Jesus’ Rowdy Friends
By Deb Richardson-Moore, Pastor of Triune Mercy Center
I speak quite often at churches in Greenville and elsewhere who want to know how to deal with homeless people asking for help. I pose a question to them: Do you want a strategy for dealing with people who come to your door for help? Or do you want to invite those people into your congregation?
Those are two very different things.
At Triune Mercy Center, an inner-city church next to Tommy’s Country Ham House in Greenville, we have chosen the latter. And so people who come to our door for help are invited to become part of our church. That means they give out bulletins, take up the offering, lead the responsive reading, usher, serve communion, serve dinner, wash laundry, empty trash, mop floors. All of us work together; we serve Jesus by serving each other.
But when a congregation includes people who are experiencing homelessness, it cannot operate as a traditional church: The majority of our budget goes to social workers, case managers, addiction recovery counselors and other program leaders who attempt to steer people out of bad situations and into stable housing.
I joke that we follow the “gospel of James.” This New Testament letter writer speaks my language: “What good is it, my brothers and sisters, if you say you have faith but do not have works?” (James 2:14)
And “so faith by itself, if it has no works, is dead.” (James 2:17)
You cannot read the epistle of James and come away thinking that we have no responsibility to our neighbors.
It is much as South African Bishop Peter Storey once said: “You cannot ask Jesus into your heart alone. He will ask, ‘Can I bring my friends?’ You will look at his friends, the poor, the marginalized, and the oppressed, and you will hesitate. But Jesus is clear: ‘Only if I can bring my friends.’ ”
I have found some of Jesus’ friends to be as rowdy as Hank Williams Jr.’s, so it’s not always pleasant to heed Bishop Storey. But it is necessary. Welcoming Jesus’ rowdy friends requires more of us than handing goods out the church door. It includes welcoming them into our lives.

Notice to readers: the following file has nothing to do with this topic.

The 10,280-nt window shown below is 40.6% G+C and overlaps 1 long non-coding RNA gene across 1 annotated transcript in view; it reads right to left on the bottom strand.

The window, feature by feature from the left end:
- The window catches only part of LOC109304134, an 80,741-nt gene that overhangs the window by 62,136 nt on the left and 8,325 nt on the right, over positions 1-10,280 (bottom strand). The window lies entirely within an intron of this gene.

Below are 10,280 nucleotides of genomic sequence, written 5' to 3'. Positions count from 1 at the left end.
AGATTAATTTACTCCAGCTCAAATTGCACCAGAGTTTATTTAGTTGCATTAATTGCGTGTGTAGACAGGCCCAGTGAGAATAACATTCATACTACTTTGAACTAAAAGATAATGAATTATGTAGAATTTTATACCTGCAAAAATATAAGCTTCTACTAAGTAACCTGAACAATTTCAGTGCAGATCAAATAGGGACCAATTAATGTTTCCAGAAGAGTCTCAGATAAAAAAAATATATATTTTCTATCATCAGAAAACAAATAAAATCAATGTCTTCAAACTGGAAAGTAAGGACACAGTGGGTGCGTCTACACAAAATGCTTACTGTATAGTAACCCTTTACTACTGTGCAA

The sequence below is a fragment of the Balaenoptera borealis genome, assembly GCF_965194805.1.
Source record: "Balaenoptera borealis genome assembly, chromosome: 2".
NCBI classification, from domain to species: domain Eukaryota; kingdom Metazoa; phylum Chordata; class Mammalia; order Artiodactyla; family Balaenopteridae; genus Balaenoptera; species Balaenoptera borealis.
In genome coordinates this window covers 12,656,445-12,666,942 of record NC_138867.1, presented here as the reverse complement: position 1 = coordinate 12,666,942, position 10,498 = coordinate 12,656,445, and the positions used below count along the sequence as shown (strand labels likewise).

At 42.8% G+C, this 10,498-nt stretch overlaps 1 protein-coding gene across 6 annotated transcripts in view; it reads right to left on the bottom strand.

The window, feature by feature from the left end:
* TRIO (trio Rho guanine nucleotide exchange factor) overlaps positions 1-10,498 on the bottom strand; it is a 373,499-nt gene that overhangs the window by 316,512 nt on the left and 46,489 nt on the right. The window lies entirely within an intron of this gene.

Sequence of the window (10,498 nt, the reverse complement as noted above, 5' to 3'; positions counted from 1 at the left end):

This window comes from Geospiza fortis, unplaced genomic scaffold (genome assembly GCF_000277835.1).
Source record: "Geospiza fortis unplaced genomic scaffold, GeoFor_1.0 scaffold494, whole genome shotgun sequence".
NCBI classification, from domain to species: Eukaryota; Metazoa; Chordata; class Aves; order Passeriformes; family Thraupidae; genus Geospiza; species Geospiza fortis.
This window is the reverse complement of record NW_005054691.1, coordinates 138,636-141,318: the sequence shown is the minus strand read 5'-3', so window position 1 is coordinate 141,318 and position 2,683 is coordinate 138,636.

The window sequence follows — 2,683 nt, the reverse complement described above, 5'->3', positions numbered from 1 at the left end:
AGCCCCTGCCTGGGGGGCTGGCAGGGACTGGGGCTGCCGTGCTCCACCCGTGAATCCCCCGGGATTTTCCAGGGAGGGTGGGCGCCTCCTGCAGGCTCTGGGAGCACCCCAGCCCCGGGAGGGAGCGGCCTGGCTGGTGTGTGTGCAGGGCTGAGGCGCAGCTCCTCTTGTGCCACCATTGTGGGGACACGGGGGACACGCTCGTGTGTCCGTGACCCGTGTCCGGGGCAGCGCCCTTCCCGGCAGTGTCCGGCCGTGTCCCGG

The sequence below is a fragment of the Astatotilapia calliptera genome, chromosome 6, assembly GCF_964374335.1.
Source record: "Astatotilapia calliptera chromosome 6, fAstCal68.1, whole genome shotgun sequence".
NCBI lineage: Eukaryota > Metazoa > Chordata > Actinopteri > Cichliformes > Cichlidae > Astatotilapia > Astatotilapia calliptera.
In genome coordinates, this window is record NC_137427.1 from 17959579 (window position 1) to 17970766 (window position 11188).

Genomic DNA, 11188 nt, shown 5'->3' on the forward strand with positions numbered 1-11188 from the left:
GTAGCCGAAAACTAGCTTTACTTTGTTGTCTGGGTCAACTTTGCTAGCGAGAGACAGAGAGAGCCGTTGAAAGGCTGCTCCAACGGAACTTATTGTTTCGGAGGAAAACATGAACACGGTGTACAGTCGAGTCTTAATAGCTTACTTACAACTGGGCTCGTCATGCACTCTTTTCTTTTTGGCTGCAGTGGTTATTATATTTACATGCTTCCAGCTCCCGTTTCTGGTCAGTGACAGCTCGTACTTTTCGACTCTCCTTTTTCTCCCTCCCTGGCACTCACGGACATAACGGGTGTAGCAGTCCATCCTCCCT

That’s the message I preach most Sundays in our beautiful red brick building on Rutherford Street. That, and the need for our community to address our systemic shortcomings, including a lack of affordable housing.
And so I was thrilled when one of our parishioners, a retiree from Boston with the same name as my beloved epistle writer, took up the challenge. Jim Carroll went to his fellow retirees in Furman University’s Osher Lifelong Learning Institute (OLLI), and corralled 20 of them to become The SEARCHlight Initiative. That group of senior volunteers set a goal to raise $3.4 million to build 36 units of permanent supportive housing off Rutherford Street. Church Street Place at Poe Mill, a project of United Housing Connections, will house the physically and mentally disabled, the mentally ill and other difficult-to-house people who currently live on the streets of Greenville.
Our communities of faith should be in the forefront of relieving human suffering in all its forms. And living outside in the rain, the mud, the heat and the cold, often in the throes of mental illness and disability, is suffering. Alleviating homelessness through decent housing is paramount. But it’s not the only thing.
A homeless man once said to me, “Pastor, do you know the worst thing about being homeless? It’s not being cold or wet or hungry. The worst thing about being homeless is being looked right through.”
In looking and seeing and acknowledging, we make Jesus’ friends our friends.